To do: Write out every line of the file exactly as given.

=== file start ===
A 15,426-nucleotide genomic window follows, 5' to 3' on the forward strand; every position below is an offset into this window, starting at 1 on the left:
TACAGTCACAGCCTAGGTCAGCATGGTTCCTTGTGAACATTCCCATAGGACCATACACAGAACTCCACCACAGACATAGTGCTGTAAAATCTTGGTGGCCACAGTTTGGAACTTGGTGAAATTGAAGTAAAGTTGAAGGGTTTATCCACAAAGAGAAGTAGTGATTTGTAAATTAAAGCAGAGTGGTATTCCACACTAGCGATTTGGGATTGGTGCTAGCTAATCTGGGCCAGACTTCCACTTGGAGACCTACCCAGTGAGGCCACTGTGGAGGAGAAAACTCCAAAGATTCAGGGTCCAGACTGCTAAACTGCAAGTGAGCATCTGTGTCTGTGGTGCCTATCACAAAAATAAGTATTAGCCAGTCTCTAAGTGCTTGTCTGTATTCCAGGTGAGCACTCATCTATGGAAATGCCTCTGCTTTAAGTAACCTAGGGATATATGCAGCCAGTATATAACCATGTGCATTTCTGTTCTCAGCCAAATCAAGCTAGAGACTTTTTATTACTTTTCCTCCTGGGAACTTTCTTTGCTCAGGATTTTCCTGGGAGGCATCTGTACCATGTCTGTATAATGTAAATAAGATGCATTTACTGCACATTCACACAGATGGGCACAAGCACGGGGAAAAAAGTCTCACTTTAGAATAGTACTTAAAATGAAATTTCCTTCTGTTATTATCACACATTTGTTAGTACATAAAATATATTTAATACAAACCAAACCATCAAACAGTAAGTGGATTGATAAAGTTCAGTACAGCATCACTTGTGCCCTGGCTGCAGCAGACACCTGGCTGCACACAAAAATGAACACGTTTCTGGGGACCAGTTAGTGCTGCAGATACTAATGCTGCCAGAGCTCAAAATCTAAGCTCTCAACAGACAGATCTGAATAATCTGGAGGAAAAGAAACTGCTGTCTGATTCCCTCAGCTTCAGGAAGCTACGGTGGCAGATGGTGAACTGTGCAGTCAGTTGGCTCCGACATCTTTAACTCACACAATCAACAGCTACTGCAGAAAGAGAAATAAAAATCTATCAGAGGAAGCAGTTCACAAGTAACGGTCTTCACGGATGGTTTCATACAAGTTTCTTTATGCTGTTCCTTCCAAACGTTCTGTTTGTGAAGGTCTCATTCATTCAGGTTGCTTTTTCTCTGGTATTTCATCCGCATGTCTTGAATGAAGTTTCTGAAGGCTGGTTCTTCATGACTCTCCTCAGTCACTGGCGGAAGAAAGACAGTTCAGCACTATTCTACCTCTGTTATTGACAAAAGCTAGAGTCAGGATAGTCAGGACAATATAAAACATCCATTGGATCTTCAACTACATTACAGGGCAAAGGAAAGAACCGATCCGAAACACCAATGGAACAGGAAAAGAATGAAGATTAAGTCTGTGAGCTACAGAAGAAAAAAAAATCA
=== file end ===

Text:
A 15,426-nucleotide genomic window follows, 5' to 3' on the forward strand; every position below is an offset into this window, starting at 1 on the left:
TACAGTCACAGCCTAGGTCAGCATGGTTCCTTGTGAACATTCCCATAGGACCATACACAGAACTCCACCACAGACATAGTGCTGTAAAATCTTGGTGGCCACAGTTTGGAACTTGGTGAAATTGAAGTAAAGTTGAAGGGTTTATCCACAAAGAGAAGTAGTGATTTGTAAATTAAAGCAGAGTGGTATTCCACACTAGCGATTTGGGATTGGTGCTAGCTAATCTGGGCCAGACTTCCACTTGGAGACCTACCCAGTGAGGCCACTGTGGAGGAGAAAACTCCAAAGATTCAGGGTCCAGACTGCTAAACTGCAAGTGAGCATCTGTGTCTGTGGTGCCTATCACAAAAATAAGTATTAGCCAGTCTCTAAGTGCTTGTCTGTATTCCAGGTGAGCACTCATCTATGGAAATGCCTCTGCTTTAAGTAACCTAGGGATATATGCAGCCAGTATATAACCATGTGCATTTCTGTTCTCAGCCAAATCAAGCTAGAGACTTTTTATTACTTTTCCTCCTGGGAACTTTCTTTGCTCAGGATTTTCCTGGGAGGCATCTGTACCATGTCTGTATAATGTAAATAAGATGCATTTACTGCACATTCACACAGATGGGCACAAGCACGGGGAAAAAAGTCTCACTTTAGAATAGTACTTAAAATGAAATTTCCTTCTGTTATTATCACACATTTGTTAGTACATAAAATATATTTAATACAAACCAAACCATCAAACAGTAAGTGGATTGATAAAGTTCAGTACAGCATCACTTGTGCCCTGGCTGCAGCAGACACCTGGCTGCACACAAAAATGAACACGTTTCTGGGGACCAGTTAGTGCTGCAGATACTAATGCTGCCAGAGCTCAAAATCTAAGCTCTCAACAGACAGATCTGAATAATCTGGAGGAAAAGAAACTGCTGTCTGATTCCCTCAGCTTCAGGAAGCTACGGTGGCAGATGGTGAACTGTGCAGTCAGTTGGCTCCGACATCTTTAACTCACACAATCAACAGCTACTGCAGAAAGAGAAATAAAAATCTATCAGAGGAAGCAGTTCACAAGTAACGGTCTTCACGGATGGTTTCATACAAGTTTCTTTATGCTGTTCCTTCCAAACGTTCTGTTTGTGAAGGTCTCATTCATTCAGGTTGCTTTTTCTCTGGTATTTCATCCGCATGTCTTGAATGAAGTTTCTGAAGGCTGGTTCTTCATGACTCTCCTCAGTCACTGGCGGAAGAAAGACAGTTCAGCACTATTCTACCTCTGTTATTGACAAAAGCTAGAGTCAGGATAGTCAGGACAATATAAAACATCCATTGGATCTTCAACTACATTACAGGGCAAAGGAAAGAACCGATCCGAAACACCAATGGAACAGGAAAAGAATGAAGATTAAGTCTGTGAGCTACAGAAGAAAAAAAAATCA